Thursday, May 14, 2009

Worst Rejections

Not long ago I read a lively blog thread on “worst rejections,” a topic productive of endless reminiscence and speculation. Have you received rejections that baffled you with their ambiguity and cluelessness? Or, worse yet, an implicit rejection in the form of a requested submission being completely ignored?

Very early in my attempt at a writing career, I mailed a follow-up query about a story I’d sent to a small magazine and got a reply to the effect of, “all unsolicited manuscripts have been returned.” What the heck did that mean? All the submissions were so inferior they were rejected in disgust? The magazine was overstocked and therefore automatically returned all manuscripts? They were currently closed?

My two most baffling rejections came from agents. When first trying to sell my werewolf novel SHADOW OF THE BEAST, I sent the prologue and synopsis to an agent who then requested the full manuscript. She eventually rejected the novel on the grounds that a book should begin with something “important” happening. I thought, “Good grief, it starts with both of the heroine’s siblings being killed by a feral animal!” I later realized I’d made a newbie mistake in not including the prologue because the agent already had it. By the time she got the rest of the book, she must have forgotten all about the prologue and thought the story started with the heroine catching a bus to work.

My other most peculiar (and exasperating) agent rejection followed an appointment at the 2000 RWA con. I’d pitched a vampire romance and made it perfectly clear that paranormal romance was the only kind I wanted to write. The agent asked to see the partial. A few months later, she rejected the novel because—it was “too paranormal” for her!

Do you have any provocative or puzzling tales from the rejection trenches?

Margaret L. Carter (


  1. Hi, Margaret,

    In the nicest possible way, I don't think I'd share a rejection story, even if I could remember one.

    However, here's the other side of the coin, a Worst Submission of The Day blog by editor Karen Syed.

  2. I discussed the sensation and experience of getting bad reviews, which is what a "rejection letter" is for a manuscript, in my post here

  3. I read your blog Jacqueline, very interesting and helpful. I am a novice at Tarot (have some acquaintance with Astrology). I will have to read more of your back blogs or your book on Tarot - has it been published?
    "If you like being included, you may clear away more space inside yourself, and find you are able to attract more attention by paying attention to others. And this is a process that may take years -- 7 years or so is normal, as that is the interval Saturn spends in the "obscure" part of your chart where nobody notices you."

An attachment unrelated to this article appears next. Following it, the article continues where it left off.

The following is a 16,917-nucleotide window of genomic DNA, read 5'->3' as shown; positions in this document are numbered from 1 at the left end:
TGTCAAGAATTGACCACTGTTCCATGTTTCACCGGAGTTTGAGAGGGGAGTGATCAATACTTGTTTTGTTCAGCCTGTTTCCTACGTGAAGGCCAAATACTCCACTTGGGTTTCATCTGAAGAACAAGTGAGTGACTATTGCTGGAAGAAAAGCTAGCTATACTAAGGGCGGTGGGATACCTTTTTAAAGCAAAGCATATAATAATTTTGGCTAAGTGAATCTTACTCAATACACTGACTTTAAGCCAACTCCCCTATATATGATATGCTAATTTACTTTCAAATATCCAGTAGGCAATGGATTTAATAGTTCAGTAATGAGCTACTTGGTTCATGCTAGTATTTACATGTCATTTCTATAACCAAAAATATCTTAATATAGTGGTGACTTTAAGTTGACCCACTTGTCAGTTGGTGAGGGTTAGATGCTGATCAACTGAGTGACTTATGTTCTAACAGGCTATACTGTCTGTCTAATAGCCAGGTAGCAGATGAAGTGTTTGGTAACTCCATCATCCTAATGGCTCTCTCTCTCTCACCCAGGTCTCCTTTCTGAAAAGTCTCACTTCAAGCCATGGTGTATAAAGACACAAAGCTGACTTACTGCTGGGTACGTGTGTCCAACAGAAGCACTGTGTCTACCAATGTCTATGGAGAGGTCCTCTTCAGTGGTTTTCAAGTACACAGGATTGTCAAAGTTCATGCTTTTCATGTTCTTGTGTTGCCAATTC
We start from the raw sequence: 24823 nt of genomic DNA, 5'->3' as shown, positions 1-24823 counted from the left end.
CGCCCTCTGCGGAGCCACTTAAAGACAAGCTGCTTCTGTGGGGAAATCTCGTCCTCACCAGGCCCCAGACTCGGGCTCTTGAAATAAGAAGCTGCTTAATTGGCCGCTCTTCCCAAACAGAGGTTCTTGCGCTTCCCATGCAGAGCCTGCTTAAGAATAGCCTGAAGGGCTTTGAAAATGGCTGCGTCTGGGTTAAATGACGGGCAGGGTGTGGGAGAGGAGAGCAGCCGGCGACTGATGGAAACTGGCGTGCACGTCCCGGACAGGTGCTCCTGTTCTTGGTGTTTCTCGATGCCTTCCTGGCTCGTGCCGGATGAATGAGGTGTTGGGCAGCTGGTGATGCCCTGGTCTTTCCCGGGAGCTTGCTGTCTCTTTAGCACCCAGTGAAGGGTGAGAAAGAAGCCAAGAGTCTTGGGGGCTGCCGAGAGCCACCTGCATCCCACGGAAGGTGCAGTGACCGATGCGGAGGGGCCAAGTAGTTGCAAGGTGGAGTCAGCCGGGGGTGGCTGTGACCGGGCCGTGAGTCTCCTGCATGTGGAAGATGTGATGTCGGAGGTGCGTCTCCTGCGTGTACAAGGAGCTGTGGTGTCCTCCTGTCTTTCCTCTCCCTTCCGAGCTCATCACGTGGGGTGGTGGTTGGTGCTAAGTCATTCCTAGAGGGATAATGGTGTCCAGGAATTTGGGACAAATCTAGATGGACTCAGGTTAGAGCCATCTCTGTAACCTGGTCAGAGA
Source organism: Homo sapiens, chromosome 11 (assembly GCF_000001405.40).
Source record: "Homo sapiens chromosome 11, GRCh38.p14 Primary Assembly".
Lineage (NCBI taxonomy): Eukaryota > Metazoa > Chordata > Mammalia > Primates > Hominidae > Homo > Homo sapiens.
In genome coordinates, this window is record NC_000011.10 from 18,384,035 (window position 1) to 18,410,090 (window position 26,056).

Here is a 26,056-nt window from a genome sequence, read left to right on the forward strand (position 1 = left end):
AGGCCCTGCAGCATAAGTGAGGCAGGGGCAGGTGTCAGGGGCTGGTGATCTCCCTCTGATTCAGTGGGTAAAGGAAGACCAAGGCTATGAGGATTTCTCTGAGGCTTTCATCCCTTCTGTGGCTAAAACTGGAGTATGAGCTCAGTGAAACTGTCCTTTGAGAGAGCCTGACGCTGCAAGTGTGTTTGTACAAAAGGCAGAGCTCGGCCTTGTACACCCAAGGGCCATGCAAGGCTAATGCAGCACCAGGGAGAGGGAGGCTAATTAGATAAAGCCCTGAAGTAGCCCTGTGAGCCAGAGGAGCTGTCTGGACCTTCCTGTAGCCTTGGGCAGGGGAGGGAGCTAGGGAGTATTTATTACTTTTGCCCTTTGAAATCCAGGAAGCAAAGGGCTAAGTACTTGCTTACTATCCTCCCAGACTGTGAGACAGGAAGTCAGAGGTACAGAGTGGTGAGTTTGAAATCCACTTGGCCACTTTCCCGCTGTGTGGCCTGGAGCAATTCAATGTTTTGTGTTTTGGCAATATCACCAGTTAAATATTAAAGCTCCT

I have yet to suffer the pain of a manuscript being rejected (but have no doubt that will soon be upon me). But your advice is so true for any form of rejection or any time you have occasion to feel sorry for yourself.
    There have been a few times in my life when it has happened and by forgetting myself and throwing myself into concern for others, I have overcome it. It still works if done cosnciously but is probably more powerful if done unconsciously as you say.

  4. ozambersand
    I'm supposed (according to my own schedule) to get back to the final edit on the volume on CUPS next week.

    The 5 books on Tarot will be made available as e-book and POD as soon as I get them done and all the production process is done.

    I've done the e-book version of NEVER CROSS A PALM WITH SILVER already, plus the book on the Suit of Wands. I'm on the next volume and stopped at 4 CUPS. So I have half of Cups then Swords and Pentacles to go.

    Swords and Pentacles are all on this blog posted every Tuesday except one that missed.

    You can get a hardcopy of PALM on Amazon. and on the right, click REFERENCE LIBRARY and it'll be the first book listed (for a while yet).

    I think you'll find your background in Tarot and any other such discipline will be extremely helpful in worldbuilding.

    Even people who don't know Tarot or Astrology -- or even who flat out reject that worldview -- will find a fictional world founded on the basic principles behind the occult disciplines more plausible than a fictional world built out of randomly chosen premises.

    This is a very strange phenomenon, but I've never seen it fail.

    The trick is of course not to be "on the nose" with the occult premises. The less it shows on the surface of the story, the more it helps to make the story plausible for readers.

    Jacqueline Lichtenberg